children and culture 560 syllabus

children and culture 560 syllabus - English 560 Children...

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English 560: Children and Culture Professor Courtney Weikle-Mills C0-Instructors: J.D. Wright and Tanya Reyes Undergraduate Teaching Fellow: Samantha Meese “Children are not only born, but made.”—Henry Jenkins “The politics of culture provide the conceptual space in which childhood is constructed, experienced, and struggled over . . . Only by questioning the specific cultural formations and contexts in which childhood is organized, learned, and lived can educators understand and challenge the ways in which cultural practices establish specific power relations that shape children’s experiences.”—Henry A. Giroux Class Meeting: Tuesday 3:00-4:50, Posvar Hall 1700 Recitation Sessions: Thursday 9:00-9:50 (J.D. Wright) 10:00-10:50 (J.D. Wright) 11:00-11:50 (Tanya Reyes) 12:00-12:50 (Tanya Reyes) Course Description: The debate about whether culture (“nurture”) or biology (“nature”) most influences a child’s personality has been a long-lasting human concern—from the 17 th -century Puritans who did not trust nature to shape their children’s godly souls to 21 st -century practices of “natural” mothering that see culture as anything but nurturing, preferring an uninterrupted primal bond between child and parent. Wherever one stands on the question, it is clear from these two examples that the very definition and connotations of childhood, culture, and nature have changed dramatically over time. In this course, we will see that childhood (even “natural” childhood) is no more a static and unchanging category than other categories of identity, such gender, race, class, and sexuality. Rather, representations of children and rituals/practices involving young people are undeniably shaped by the culture (and sub-cultures) in which one is living. Throughout history and around the world, children have been seen as little adults, degenerates, angels, flowers, cute and cuddly creatures, monsters, and machines—to name only a few common images! For this reason, many scholars of children’s literature believe that childhood itself is “culturally constructed,” meaning that images and stories that purport to represent children and childhood reflect deeply-rooted cultural anxieties, fears, desires, dreams, fantasies, and hopes. Children, in turn, negotiate these images when forging their own culture and identities. With this argument in mind, we will read a number of adult’s and children’s texts that imagine and represent children and children’s culture, thinking about how they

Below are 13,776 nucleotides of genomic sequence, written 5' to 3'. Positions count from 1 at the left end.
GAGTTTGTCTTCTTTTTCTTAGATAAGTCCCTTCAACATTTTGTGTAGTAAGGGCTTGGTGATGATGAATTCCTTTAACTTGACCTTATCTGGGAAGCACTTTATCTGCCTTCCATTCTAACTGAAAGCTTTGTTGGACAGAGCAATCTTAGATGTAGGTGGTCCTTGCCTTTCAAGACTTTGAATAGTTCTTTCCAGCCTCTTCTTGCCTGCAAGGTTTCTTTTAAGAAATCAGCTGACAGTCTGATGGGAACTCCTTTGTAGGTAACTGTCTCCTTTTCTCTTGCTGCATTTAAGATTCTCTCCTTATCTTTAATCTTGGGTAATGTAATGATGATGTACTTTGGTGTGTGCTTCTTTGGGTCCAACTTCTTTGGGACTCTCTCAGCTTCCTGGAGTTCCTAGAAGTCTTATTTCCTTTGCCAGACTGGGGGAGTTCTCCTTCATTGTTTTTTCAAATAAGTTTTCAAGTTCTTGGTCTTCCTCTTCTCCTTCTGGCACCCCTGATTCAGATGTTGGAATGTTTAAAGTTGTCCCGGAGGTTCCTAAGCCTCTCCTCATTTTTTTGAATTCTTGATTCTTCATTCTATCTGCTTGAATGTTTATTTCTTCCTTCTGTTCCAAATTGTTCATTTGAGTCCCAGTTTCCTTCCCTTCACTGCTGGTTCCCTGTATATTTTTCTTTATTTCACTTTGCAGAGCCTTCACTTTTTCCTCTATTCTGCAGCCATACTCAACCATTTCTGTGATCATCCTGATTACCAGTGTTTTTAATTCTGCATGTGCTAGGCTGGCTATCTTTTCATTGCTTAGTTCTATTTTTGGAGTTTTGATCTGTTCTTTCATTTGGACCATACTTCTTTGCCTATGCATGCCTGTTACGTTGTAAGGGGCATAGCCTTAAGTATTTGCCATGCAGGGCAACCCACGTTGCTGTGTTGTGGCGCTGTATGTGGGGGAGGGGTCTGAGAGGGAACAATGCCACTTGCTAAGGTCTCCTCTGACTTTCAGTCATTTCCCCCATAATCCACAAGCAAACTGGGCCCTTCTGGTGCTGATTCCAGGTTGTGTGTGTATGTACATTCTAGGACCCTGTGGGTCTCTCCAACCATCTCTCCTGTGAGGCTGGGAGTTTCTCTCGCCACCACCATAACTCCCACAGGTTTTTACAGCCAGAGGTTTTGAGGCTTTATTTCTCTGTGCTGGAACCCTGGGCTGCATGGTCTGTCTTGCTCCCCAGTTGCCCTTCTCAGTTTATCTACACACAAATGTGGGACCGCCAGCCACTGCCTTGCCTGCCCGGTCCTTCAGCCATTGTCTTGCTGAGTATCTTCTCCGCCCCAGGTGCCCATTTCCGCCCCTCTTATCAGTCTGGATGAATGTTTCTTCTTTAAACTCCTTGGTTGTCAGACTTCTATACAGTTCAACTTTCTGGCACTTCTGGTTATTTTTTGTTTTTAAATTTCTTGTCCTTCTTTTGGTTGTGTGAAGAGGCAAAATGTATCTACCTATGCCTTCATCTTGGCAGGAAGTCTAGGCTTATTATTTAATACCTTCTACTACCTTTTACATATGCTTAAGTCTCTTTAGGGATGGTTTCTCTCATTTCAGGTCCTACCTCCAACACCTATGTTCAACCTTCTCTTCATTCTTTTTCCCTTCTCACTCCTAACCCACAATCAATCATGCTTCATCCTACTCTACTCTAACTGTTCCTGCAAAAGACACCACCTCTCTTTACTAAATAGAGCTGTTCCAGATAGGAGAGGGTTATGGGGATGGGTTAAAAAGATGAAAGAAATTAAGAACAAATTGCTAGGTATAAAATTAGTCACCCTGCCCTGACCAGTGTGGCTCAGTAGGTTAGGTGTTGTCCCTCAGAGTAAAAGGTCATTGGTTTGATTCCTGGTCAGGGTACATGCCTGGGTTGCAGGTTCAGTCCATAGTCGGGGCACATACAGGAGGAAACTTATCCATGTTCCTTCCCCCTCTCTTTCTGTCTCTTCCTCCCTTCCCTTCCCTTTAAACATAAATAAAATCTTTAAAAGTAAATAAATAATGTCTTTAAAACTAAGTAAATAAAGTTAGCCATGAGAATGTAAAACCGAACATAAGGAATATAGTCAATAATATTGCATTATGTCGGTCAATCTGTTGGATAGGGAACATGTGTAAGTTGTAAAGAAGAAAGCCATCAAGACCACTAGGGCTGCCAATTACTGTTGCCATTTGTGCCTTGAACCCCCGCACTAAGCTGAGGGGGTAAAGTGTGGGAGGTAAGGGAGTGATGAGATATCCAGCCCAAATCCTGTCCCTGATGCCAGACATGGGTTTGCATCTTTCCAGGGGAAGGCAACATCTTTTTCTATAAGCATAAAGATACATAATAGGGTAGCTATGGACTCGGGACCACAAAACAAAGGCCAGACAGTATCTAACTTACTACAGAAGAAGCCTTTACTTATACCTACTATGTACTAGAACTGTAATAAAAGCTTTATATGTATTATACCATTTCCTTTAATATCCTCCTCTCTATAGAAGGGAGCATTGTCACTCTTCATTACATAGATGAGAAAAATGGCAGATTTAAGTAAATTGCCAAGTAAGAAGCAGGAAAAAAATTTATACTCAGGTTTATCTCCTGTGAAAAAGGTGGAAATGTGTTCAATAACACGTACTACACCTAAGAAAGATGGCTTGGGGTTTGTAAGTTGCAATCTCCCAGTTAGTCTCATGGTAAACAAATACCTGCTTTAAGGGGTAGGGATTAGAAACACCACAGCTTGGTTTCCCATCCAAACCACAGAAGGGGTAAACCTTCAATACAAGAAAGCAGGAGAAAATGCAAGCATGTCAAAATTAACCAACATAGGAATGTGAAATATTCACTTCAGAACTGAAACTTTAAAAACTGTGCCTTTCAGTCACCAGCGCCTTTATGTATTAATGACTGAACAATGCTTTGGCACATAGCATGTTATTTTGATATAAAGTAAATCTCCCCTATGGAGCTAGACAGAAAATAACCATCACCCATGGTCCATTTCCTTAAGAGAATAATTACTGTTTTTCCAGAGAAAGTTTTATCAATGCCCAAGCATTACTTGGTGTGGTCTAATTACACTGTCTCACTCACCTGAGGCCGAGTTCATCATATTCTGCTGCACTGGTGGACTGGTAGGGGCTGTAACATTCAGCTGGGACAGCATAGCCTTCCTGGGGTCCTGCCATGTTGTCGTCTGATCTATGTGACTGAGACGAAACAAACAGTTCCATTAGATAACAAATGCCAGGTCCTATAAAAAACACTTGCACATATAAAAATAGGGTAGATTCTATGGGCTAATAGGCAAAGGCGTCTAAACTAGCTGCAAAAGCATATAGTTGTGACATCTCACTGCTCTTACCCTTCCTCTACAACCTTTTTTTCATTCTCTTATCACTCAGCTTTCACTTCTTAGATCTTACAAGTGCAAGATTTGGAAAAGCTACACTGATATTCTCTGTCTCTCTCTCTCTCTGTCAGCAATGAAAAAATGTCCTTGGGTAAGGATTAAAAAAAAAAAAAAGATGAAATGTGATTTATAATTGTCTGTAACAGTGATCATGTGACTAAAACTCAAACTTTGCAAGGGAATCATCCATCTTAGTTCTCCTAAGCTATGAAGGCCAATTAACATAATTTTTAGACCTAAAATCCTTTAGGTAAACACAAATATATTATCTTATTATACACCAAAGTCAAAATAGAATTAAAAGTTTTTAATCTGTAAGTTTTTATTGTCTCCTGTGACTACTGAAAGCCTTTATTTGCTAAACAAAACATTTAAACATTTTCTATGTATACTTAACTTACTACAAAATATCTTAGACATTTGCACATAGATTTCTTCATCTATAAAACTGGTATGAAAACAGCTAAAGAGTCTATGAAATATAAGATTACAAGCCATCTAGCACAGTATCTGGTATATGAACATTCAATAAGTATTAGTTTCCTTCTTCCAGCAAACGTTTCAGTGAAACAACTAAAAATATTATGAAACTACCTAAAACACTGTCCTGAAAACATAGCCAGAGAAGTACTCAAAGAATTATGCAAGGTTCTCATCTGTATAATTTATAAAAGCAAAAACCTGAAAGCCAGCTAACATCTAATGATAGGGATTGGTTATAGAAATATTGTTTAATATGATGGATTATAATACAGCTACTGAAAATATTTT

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understand childhood to be and why. It’s crucial to keep in mind that this is a literature and pop culture class; we will not be focusing primarily on what children are “actually like” (as in a psychology or child development class). Rather, we will be analyzing how authors and artists portray children and/or attempt to create and shape children in particular ways. Only then can we determine how these representations and prescriptions might relate to reality, and what effects (positive or negative) they might have. As you study the assigned images, fictions, and films, ask yourself: What image of
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